Those for­mer se­cu­rity po­lice of­fi­cials who choose to con­tinue to sub­vert the truth and evade the law should be pros­e­cuted, re­gard­less of their age. The hunt for Nazi per­pe­tra­tors of the Holo­caust con­tin­ues.

I would like to pay a spe­cial trib­ute to my Un­cle Mo­ham­mad Ti­mol, Un­cle Ahmed’s brother. Many peo­ple who lived through the pain that Un­cle Mo­ham­mad did, not only his own pain but also that of his par­ents, would have ex­hib­ited some bit­ter­ness. But Un­cle Mo­ham­mad never did. He couldn’t at­tend the fu­neral, be­cause he was in de­ten­tion, him­self, but he did at­tend the en­tire sham in­quest in 1972 along with his par­ents. Can you imag­ine the heart­break, six months after the loss of your son and brother, of hav­ing to sit through one Se­cu­rity Branch po­lice­man after an­other cor­rob­o­rat­ing a pack of lies about the cir­cum­stances of his death? The agony of hav­ing to lis­ten to the apartheid mag­is­trate brand Ma a liar… of wit­ness­ing the ef­fects of the loss on Papa’s health… of bury­ing Ma be­fore this mat­ter could be set­tled? Un­cle Mo­ham­mad has at­tended every day of the re­opened in­quest.

Forty-five years have passed since mag­is­trate JL de Vil­liers’ in­sult­ing rul­ing. It has been a long, up­hill strug­gle, but 23 years into our democ­racy, the true cir­cum­stances of Ahmed Ti­mol’s death have fi­nally been ven­ti­lated, and the of­fi­cial record re­vised. I wish to thank Mr Jus­tice Billy Mothle, not for his rul­ing, but for the man­ner in which he con­ducted the pro­ceed­ings. Above his knowl­edge of the law he showed the com­pas­sion­ate face of jus­tice; the fam­ily was never in any doubt that the mat­ter was in good hands. Ma and Papa (their souls can now rest in peace) are un­doubt­edly smil­ing from the heav­ens.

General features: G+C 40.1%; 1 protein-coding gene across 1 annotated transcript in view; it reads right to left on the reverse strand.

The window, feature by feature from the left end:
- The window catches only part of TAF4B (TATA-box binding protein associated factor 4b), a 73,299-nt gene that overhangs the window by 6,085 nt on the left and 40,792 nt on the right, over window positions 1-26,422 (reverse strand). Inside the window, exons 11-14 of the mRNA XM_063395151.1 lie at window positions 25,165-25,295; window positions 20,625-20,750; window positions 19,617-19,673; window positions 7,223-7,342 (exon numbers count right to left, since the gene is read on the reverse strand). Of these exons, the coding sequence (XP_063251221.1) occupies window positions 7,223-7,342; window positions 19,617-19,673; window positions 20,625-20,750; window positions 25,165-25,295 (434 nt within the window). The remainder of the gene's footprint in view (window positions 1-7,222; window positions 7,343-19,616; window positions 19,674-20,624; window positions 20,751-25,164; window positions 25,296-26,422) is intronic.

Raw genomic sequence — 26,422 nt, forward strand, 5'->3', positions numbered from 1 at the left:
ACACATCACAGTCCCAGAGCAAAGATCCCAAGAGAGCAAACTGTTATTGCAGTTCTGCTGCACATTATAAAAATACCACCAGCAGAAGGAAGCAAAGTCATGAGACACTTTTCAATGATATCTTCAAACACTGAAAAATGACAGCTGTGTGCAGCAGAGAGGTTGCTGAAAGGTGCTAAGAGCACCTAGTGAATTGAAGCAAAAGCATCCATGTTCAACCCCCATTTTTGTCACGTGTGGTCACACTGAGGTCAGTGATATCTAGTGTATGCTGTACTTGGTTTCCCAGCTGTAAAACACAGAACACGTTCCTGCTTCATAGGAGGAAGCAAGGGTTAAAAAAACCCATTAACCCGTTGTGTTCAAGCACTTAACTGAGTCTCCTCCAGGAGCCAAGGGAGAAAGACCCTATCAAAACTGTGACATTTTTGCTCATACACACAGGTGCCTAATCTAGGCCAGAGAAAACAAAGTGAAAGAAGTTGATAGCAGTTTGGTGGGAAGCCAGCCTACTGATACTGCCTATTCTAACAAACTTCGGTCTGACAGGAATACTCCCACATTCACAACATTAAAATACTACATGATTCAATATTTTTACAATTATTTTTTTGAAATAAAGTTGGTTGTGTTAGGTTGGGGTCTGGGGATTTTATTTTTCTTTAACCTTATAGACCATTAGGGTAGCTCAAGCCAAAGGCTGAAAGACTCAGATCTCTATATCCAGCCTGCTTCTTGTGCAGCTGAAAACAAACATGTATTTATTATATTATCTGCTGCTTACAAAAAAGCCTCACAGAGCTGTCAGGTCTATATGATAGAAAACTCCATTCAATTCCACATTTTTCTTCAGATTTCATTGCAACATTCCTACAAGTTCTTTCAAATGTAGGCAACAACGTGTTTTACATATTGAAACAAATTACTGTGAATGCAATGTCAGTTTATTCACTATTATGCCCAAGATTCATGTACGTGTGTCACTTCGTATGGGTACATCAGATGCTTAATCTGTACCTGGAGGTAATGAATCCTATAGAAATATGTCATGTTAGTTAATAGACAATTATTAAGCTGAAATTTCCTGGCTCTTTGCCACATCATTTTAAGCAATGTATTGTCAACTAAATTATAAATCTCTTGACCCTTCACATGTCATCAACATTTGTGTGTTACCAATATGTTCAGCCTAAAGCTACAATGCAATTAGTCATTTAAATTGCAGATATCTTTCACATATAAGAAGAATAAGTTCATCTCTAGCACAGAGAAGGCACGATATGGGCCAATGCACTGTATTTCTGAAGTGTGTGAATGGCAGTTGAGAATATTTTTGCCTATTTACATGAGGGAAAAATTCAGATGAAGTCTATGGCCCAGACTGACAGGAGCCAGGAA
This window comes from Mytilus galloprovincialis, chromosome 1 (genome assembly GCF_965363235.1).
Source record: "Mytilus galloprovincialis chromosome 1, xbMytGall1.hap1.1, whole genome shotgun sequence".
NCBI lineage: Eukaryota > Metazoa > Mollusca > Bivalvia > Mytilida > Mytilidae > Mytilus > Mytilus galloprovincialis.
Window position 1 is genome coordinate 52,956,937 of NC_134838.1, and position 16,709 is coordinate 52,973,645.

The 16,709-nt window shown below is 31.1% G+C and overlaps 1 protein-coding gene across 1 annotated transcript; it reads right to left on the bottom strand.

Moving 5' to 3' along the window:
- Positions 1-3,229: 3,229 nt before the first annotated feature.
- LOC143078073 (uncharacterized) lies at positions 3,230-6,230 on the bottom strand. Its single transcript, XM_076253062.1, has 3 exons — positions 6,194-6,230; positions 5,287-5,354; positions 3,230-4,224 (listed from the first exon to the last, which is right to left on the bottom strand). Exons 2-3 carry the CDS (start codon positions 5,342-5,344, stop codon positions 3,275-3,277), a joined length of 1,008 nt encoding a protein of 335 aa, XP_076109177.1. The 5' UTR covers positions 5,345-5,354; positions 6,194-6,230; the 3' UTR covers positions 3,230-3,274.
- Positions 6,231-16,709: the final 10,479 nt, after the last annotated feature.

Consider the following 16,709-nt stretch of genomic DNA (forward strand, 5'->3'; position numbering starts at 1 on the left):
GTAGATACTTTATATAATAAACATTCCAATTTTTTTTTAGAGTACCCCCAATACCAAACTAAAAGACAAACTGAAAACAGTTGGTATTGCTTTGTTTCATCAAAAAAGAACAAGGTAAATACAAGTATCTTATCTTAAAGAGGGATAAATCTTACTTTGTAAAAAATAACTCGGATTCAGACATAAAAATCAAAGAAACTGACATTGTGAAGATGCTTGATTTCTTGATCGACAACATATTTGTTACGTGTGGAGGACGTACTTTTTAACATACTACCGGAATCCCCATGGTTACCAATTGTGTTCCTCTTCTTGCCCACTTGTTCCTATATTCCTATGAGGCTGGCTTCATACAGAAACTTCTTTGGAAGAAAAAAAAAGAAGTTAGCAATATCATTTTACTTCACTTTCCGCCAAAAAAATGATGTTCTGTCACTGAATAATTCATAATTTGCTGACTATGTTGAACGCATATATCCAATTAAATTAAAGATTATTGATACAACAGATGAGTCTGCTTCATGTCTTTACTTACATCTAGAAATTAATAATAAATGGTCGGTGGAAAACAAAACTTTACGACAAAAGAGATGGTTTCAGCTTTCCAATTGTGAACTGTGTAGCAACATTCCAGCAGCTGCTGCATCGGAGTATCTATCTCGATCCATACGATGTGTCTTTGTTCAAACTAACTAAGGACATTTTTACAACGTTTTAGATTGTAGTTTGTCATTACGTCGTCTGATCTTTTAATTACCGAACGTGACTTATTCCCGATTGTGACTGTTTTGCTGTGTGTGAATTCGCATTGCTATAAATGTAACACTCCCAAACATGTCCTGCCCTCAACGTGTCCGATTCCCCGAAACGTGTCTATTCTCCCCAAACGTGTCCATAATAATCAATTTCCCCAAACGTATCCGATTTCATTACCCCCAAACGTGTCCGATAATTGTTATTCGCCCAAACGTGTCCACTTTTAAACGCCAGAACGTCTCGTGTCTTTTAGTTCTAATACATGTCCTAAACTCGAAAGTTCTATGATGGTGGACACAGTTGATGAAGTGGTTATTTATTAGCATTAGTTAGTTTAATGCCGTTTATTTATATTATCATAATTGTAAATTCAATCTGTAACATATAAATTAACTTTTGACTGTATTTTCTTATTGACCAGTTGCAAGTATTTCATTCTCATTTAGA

There are many in­di­vid­u­als, or­gan­i­sa­tions and in­sti­tu­tions I would like to thank for as­sist­ing to re­open the in­quest. They in­clude the FHR, LRC, WW, and the for­mer de­tainees and ex­pert wit­nesses who tes­ti­fied.

I wish to thank the me­dia, past and present, for its ster­ling cov­er­age of Un­cle Ahmed’s death. The cov­er­age that jour­nal­ists – lo­cally and in­ter­na­tion­ally – gave the case in 1971 pres­sured the apartheid regime into con­duct­ing an in­quest. You lot have been fan­tas­tic in your follow-through. Fi­nally, the in­quest find­ing con­cludes an im­por­tant as­pect of our jour­ney, but the jour­ney, it­self, con­tin­ues. There are other fam­i­lies seek­ing clo­sure who could do with our as­sis­tance. There is an ex­hi­bi­tion on Un­cle Ahmed’s life and death to be up­dated (fund­ing please!) – and in­ves­ti­ga­tions and con­clu­sions to be fi­nalised ahead of the pub­li­ca­tion of the sec­ond edi­tion of my book on Un­cle Ahmed.

Thank you, once again.

We would like to view the re­opened Ti­mol in­quest as a be­gin­ning

Pic­ture: Ahmed Ti­mol Fam­ily Trust

HIS­TORIC: Thou­sands of peo­ple at­tended the fu­neral ser­vice of po­lit­i­cal de­tainee Ahmed Ti­mol, who was killed on the morn­ing of Oc­to­ber 27, 1971.